Introduction to Decision Making, Part 1
Version Date: June 9, 2012
Previous versions: December 2, 2009, October 17, 2008; July 2, 1998 We all make decisions of varying importance every day, so the idea that decision making can be a rather sophisticated art may at first seem strange. However, studies have shown that most people are much poorer at decision making than they think. An understanding of what decision making involves, together with a few effective techniques, will help you make better decisions.
What is Decision Making?
A good place to start is with some standard definitions of decision making. 1. Decision making is the study of identifying and choosing alternatives based on the values and preferences of the decision maker.
Making a decision implies that there are alternative choices to be considered, and in such a case we want not only to identify as many of these alternatives as possible but to choose the one that (1) has the highest probability of success or effectiveness and (2) best fits with our goals, desires, lifestyle, values, and so on. The two important ideas here are that first, there must be some genuine alternatives to choose from among. Note that "Do it" or "Don't do it" does not qualify as a set of alternatives. Only "Do this" or "Do something else" really qualfies. Second, every decision must be made in the light of some standard of judgment. This standard usually gets expressed in the form of criteria, which reflect the values and preferences of the decision maker. These values and preferences are often influenced by corporate rules or culture, law, best practices, and so forth. 2. Decision making is the process of sufficiently reducing uncertainty and doubt about alternatives to allow a reasonable choice to be made from among them. This definition stresses the information-gathering function of decision making. It should be noted here that uncertainty is reduced rather than eliminated. Very few decisions are made with absolute certainty because complete knowledge about all the alternatives is seldom possible. Thus, every decision involves a certain amount of risk. If there is no uncertainty, you do not have a decision; you have an algorithm--a set of steps or a recipe that is followed to bring about a fixed result.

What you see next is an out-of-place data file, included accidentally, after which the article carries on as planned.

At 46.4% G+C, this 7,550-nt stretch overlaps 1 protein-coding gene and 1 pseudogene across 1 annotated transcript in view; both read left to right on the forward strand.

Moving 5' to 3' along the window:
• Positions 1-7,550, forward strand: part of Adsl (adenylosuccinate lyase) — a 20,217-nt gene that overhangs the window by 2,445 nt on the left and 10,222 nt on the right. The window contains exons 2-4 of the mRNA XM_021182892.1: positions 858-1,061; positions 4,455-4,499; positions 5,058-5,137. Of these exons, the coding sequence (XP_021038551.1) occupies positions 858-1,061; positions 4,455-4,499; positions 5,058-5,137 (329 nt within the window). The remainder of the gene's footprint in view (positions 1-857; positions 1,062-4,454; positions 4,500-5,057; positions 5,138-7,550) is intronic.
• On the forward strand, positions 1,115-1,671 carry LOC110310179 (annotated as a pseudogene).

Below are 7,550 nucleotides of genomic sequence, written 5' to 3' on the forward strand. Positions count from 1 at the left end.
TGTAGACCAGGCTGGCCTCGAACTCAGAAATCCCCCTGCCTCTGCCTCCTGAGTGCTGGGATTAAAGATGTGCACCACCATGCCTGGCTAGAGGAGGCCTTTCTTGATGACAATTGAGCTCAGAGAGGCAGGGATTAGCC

Kinds of Decisions
There are several basic kinds of decisions.
1. Decisions whether. This is the yes/no, either/or decision that must be made before we proceed with the selection of an alternative. Should I buy a new TV? Should I travel this summer? Decisions whether are made by weighing reasons pro and con. A simple worksheet with two columns (one for Pro--reasons for, and one with Con--reasons against) can be useful for this kind of decision.
It is important to be aware of having made a decision whether, since too often we assume that decision making begins with the identification of alternatives, assuming that the decision to choose one has already been made.
2. Decisions which. These decisions involve a choice of one or more alternatives from among a set of possibilities, the choice being based on how well each alternative measures up to a set of predefined criteria.
3. Contingent decisions. These are decisions that have been made but put on hold until some condition is met.
For example, I have decided to buy that car if I can get it for the right price; I have decided to write that article if I can work the necessary time for it into my schedule. OR even, We'll take the route through the valley if we can control the ridge and if we detect no enemy activity to the north.
Most people carry around a set of already made, contingent decisions, just waiting for the right conditions or opportunity to arise. Time, energy, price, availability, opportunity, encouragement--all these factors can figure into the necessary conditions that need to be met before we can act on our decision. Some contingent...
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